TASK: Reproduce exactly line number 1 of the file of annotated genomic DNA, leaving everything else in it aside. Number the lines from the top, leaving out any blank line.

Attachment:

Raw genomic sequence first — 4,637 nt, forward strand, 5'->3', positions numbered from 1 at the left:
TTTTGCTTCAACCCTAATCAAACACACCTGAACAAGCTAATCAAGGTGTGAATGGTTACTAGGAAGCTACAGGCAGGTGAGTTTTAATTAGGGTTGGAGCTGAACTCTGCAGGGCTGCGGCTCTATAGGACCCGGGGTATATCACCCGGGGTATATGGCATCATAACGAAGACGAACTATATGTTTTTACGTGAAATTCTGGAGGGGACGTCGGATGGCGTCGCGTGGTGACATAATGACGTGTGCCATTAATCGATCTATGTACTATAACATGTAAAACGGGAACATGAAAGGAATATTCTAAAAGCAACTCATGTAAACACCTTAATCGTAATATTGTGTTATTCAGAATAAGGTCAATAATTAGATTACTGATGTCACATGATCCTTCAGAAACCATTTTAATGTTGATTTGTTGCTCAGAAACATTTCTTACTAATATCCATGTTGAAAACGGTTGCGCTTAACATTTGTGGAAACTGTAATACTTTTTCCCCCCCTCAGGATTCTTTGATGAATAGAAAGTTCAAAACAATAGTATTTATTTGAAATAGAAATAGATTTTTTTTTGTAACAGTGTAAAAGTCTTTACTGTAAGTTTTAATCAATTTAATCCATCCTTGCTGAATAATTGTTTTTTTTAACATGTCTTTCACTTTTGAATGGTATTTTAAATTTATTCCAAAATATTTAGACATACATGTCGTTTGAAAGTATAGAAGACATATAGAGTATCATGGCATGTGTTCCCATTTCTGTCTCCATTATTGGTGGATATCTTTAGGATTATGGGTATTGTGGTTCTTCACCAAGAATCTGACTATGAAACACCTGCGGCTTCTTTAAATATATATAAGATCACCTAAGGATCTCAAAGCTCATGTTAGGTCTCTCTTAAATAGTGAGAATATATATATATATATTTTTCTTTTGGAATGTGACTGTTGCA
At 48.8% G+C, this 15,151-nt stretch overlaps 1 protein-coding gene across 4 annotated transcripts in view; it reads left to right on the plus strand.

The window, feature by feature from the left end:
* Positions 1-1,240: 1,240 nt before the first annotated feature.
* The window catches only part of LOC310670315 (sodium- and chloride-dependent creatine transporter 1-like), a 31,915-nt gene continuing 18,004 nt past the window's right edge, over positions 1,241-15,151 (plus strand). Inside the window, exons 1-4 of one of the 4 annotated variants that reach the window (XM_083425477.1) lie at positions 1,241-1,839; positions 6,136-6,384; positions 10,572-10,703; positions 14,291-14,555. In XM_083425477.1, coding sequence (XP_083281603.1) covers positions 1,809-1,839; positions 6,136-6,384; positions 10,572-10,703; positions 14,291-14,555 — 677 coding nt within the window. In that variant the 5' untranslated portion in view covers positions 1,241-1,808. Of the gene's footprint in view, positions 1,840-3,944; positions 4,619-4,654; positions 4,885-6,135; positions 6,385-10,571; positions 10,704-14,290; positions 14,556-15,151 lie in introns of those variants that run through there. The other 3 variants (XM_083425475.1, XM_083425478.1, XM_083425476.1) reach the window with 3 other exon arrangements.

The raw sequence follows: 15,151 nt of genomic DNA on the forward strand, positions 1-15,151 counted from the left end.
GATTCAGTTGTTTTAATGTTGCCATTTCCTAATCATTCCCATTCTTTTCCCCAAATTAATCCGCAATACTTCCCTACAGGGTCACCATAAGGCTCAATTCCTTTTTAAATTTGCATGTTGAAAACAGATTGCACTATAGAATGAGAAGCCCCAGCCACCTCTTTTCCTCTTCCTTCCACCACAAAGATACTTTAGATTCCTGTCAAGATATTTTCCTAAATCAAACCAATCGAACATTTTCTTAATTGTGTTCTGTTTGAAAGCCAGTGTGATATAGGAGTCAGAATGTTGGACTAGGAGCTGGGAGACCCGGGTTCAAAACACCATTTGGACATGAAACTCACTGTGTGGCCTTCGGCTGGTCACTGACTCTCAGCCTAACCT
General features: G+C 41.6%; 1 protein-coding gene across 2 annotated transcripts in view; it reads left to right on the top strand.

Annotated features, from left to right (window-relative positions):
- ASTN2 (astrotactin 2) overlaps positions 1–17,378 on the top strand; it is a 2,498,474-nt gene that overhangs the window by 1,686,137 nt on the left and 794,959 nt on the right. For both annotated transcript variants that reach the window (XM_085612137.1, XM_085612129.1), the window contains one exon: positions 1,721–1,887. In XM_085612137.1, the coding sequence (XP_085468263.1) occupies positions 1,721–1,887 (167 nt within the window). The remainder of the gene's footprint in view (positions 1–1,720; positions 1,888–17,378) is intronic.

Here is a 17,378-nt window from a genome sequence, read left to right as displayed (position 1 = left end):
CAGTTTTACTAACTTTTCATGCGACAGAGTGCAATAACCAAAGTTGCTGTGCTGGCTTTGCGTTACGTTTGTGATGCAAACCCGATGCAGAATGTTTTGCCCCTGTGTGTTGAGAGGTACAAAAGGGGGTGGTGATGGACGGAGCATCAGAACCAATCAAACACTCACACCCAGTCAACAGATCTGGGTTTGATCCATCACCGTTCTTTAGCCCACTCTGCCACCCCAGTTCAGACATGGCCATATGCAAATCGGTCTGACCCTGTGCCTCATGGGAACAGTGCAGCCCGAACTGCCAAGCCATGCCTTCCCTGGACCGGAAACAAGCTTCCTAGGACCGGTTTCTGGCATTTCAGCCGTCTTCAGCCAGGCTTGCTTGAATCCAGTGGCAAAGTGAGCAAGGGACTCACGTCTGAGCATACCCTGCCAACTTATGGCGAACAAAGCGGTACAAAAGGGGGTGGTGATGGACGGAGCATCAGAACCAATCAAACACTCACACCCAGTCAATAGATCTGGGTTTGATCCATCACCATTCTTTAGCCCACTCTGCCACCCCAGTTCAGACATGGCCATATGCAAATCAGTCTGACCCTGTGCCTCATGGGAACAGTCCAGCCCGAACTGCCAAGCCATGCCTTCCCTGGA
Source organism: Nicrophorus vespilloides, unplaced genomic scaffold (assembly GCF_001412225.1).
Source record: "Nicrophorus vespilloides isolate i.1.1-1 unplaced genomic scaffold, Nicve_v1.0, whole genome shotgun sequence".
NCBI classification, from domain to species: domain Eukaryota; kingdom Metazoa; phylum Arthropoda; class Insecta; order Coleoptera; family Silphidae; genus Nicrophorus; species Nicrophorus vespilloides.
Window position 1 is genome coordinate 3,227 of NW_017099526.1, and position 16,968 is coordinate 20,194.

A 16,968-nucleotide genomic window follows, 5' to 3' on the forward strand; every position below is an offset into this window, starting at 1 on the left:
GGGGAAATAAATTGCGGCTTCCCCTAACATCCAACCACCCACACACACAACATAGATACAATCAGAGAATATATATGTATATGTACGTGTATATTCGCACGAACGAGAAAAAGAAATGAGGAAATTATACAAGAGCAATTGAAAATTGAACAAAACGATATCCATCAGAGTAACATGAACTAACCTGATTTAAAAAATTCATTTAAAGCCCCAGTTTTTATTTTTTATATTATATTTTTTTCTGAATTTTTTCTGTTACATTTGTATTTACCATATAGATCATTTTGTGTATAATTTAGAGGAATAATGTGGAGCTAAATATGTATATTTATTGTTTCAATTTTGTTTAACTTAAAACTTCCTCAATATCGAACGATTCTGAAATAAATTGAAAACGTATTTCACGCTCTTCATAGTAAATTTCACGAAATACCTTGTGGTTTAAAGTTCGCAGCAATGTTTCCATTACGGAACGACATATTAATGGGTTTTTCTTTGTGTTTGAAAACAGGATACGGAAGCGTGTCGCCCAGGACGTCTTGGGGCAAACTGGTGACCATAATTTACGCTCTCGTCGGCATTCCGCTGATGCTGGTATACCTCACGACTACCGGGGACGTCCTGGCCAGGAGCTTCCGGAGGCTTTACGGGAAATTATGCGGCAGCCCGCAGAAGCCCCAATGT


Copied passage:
Raw genomic sequence first — 4,637 nt, forward strand, 5'->3', positions numbered from 1 at the left: